Mottley Emporium: Going Back to the ‘Good Ol’ Days

Close your eyes and think back to a simpler time. Grandma’s special embroidered hankies are gently flapping on the line. Papa is sitting on the porch swing smoking his pipe and you are struggling to make your metal pedal car move across the bumpy back yard.

Mottley Emporium surrounds you with all the wonderful memories of the past. Each nook and cranny is stuffed full of beautiful antiques and primitives, as well as modern collectibles. You can find everything from cast iron pots and pans to beautiful Fiesta dinnerware, interesting knick-knacks, jelly jar glassware and furniture just waiting to be revamped.

With seven rooms totaling 11,000 square feet stuffed full, there is no telling what you might find. Looking for antique furniture, primitive artifacts, glasswares, costume jewelry? Need to add to a china pattern? You can find it all and so much more. The Mottley motto is best described as all things “old, new used and abused”.  

But the Emporium didn’t start off this way.

In 1963, Robert Mottley held his first part-time job working for Brickett Oil Company at 518 N. Main Street, the site of the current Emporium. Mr. Brickett had a Buick and tractor dealership on the lot and Robert worked after school for $12 a week sweeping up and washing cars. As an adult, Robert leased two rooms of the Brickett Oil Company building to hold Friday night auctions.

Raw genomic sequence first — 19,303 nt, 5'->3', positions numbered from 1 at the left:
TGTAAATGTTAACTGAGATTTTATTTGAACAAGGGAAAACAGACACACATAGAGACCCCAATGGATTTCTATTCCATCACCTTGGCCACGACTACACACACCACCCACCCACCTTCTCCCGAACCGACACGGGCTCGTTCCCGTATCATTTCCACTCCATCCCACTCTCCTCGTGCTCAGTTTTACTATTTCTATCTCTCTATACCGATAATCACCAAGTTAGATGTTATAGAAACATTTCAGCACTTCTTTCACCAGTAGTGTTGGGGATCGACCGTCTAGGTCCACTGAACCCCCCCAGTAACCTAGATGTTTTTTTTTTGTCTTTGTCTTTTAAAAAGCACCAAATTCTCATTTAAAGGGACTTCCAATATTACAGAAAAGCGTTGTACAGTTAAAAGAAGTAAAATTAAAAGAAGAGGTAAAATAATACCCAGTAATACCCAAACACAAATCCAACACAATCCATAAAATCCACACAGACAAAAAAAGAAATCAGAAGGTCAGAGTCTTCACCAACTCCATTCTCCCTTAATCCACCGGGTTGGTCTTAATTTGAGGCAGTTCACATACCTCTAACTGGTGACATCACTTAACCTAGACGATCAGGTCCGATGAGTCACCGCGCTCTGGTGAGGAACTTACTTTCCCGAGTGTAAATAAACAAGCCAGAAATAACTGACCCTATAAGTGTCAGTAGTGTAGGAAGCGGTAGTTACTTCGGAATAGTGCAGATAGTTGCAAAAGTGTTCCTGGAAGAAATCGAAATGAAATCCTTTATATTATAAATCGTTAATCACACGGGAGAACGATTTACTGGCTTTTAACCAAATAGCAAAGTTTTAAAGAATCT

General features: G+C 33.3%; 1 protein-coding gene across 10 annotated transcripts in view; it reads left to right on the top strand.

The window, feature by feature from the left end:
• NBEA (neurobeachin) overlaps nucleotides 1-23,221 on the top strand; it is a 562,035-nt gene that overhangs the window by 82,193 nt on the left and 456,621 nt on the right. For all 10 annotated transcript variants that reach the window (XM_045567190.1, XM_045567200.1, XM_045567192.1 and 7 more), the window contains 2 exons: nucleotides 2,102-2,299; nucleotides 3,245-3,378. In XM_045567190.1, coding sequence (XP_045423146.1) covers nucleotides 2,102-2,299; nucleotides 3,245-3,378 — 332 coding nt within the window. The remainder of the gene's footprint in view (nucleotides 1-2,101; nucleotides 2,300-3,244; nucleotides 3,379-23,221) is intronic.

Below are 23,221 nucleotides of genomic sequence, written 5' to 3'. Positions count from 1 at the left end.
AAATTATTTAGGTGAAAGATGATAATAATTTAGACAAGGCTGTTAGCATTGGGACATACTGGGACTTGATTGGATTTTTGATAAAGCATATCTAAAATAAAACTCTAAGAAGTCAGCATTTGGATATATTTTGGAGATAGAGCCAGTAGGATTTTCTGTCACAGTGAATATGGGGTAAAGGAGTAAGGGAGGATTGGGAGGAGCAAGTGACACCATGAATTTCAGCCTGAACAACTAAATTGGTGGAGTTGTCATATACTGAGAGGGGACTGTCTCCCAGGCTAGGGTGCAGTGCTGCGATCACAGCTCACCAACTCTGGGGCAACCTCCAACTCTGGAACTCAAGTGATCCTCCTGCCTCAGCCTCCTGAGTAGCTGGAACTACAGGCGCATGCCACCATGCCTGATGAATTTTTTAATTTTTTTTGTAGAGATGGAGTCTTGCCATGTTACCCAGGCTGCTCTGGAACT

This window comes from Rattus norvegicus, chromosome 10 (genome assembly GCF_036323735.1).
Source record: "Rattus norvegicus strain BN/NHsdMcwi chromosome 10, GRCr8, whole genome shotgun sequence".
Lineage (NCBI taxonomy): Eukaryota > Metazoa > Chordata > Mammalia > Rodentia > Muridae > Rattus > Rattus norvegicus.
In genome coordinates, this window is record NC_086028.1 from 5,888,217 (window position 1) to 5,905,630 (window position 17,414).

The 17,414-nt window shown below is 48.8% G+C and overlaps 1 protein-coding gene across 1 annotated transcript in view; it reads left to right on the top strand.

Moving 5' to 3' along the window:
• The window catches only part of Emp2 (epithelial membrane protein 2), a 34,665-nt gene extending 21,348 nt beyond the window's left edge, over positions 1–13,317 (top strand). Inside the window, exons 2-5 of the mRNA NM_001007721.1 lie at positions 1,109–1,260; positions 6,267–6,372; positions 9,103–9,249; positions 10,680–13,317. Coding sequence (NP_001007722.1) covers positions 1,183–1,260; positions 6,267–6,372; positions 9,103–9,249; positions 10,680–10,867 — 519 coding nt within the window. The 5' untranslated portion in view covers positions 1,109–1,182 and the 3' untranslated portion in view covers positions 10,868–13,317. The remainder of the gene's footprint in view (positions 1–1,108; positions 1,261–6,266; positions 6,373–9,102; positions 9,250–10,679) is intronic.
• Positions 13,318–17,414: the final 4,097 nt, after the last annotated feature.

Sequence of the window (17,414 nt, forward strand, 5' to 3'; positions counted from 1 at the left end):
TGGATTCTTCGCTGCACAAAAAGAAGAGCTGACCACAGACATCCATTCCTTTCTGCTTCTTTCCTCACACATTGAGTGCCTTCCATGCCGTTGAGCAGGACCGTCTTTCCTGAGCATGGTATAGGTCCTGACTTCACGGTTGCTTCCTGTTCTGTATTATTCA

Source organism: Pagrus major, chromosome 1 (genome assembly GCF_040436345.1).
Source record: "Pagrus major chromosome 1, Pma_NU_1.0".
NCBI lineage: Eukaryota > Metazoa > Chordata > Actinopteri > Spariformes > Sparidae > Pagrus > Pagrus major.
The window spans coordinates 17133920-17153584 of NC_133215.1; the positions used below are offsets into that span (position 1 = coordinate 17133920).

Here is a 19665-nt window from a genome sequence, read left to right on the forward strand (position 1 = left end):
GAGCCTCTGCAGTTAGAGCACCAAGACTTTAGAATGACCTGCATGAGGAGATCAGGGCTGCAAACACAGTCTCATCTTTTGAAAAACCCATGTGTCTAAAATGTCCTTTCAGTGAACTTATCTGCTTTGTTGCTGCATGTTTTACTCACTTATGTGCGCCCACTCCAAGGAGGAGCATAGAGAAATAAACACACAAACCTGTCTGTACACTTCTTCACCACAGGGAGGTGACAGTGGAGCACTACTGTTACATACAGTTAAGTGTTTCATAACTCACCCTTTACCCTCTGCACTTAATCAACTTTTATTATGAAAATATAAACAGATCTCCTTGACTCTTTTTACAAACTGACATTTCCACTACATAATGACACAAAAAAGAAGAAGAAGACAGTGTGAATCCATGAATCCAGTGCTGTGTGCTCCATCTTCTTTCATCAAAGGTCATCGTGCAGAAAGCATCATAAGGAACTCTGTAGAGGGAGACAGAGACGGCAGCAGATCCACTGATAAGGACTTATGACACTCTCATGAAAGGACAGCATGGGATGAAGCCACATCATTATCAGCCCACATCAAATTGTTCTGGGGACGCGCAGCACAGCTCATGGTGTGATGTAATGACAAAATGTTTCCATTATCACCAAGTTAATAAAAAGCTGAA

Robert believes treating other people’s junk as if it is treasure is in his blood. His mother had an antique shop and his kids grew up doing flea markets. He loves going to estate sales and finding great things for the auctions. After about six months, Robert decided to buy the whole building. His wife, Janice, supported his dream and their young daughter, Lisa, was practically raised in and around the business.  

It was no surprise to anyone that when Lisa graduated high school she began working in the family business, learning all she could from her father.  Lisa never saw herself doing anything else. Lisa says, “I was simply an employee learning a new job. Dad was and still is the business mastermind. He has taught me about the business and since he and mom retired it has become my undertaking to continue to operate Mottley Emporium.”  

Robert still does some auction buying, collecting antiques and primitives from estate sales and still loves that aspect of the business. For the most part, however,  Robert and Janice are now part time help. Lisa now runs the business.  

Lisa’s husband, Eric, joined the team 16 years ago and can usually be found behind the counter.  True to family tradition, Lisa’s son, Robert Evan, grew up behind the counter at the Emporium. It is evident how proud Lisa is of him. She said, “He now helps with loading and moving estates and he is also responsible for Mottley Emporium expanding to social media.” You can find them on Facebook and you can follow them on Instagram.  

Lisa’s been doing this for 30 years and says, “Where else would I go? I have been blessed by working with my family, being able to bring my son to work and having the flexibility to go to school events and games.”

Robert recalls a story about a woman who came into the store quite often just to walk around.  One day the woman stopped at the counter and mentioned she had a brain tumor. She told Robert that Mottley was the best therapy she ever had.

Lisa says, “I have been blessed by all the people I have met and befriended through this business over the last 30 years. I would have missed a lot working anywhere else, for sure.”

You will miss a lot if you do not visit Mottley Emporium, a true hometown shop that takes you back to the good ol’ days.